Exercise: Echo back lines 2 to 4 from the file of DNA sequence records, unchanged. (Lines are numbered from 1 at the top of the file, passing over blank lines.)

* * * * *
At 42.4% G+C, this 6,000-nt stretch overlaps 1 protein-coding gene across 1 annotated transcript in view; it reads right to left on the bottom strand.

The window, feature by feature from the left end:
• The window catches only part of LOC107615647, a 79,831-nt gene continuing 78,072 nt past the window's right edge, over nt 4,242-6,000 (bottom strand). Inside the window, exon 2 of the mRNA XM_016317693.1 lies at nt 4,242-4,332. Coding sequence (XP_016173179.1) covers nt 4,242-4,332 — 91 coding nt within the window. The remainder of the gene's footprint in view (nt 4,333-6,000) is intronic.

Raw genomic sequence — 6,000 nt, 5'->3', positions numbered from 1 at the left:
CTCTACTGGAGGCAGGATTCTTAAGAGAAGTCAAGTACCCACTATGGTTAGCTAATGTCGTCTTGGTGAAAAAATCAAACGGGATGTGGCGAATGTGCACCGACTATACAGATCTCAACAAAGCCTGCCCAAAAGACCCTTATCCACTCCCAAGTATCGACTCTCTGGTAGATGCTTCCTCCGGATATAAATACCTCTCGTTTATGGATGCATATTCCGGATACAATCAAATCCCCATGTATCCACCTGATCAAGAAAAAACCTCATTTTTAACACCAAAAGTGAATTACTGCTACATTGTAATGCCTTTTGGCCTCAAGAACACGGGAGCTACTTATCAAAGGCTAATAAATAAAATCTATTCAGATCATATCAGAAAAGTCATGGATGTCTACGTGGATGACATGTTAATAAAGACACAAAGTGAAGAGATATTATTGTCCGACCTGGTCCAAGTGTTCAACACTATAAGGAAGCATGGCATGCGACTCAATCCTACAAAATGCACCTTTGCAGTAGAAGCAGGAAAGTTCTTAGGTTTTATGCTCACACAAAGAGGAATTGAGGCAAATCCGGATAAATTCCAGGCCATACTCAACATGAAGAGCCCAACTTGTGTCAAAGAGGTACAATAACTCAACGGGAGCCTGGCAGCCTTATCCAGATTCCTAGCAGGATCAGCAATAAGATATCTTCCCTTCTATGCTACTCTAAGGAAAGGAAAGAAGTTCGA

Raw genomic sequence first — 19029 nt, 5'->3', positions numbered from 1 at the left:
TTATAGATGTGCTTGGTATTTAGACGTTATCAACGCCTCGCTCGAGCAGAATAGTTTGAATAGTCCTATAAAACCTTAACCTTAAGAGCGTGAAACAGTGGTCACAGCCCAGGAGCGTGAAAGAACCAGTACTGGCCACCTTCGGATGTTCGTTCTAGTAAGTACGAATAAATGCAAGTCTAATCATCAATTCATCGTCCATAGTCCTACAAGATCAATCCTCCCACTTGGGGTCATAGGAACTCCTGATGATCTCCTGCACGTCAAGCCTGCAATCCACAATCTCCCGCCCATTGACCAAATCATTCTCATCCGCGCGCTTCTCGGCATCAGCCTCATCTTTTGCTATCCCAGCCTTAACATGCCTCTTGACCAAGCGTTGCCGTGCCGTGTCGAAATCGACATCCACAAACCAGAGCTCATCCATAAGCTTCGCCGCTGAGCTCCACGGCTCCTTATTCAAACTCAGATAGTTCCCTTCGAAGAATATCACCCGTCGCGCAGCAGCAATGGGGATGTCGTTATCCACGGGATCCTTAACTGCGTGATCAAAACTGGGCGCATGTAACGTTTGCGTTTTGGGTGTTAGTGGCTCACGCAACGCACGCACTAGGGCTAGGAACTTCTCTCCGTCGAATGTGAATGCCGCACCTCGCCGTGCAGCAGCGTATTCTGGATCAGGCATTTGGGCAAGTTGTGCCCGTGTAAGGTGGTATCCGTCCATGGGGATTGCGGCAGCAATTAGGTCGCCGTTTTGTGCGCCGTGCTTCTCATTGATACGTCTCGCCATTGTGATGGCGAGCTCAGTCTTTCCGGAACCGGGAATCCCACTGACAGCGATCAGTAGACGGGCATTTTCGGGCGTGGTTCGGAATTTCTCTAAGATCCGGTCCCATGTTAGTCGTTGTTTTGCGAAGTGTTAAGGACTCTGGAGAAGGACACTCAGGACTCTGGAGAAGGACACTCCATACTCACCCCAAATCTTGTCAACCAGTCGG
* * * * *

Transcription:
The window, feature by feature from the left end:
• The window catches only part of LOC107615647, a 79,831-nt gene continuing 78,072 nt past the window's right edge, over nt 4,242-6,000 (bottom strand). Inside the window, exon 2 of the mRNA XM_016317693.1 lies at nt 4,242-4,332. Coding sequence (XP_016173179.1) covers nt 4,242-4,332 — 91 coding nt within the window. The remainder of the gene's footprint in view (nt 4,333-6,000) is intronic.

Raw genomic sequence — 6,000 nt, 5'->3', positions numbered from 1 at the left: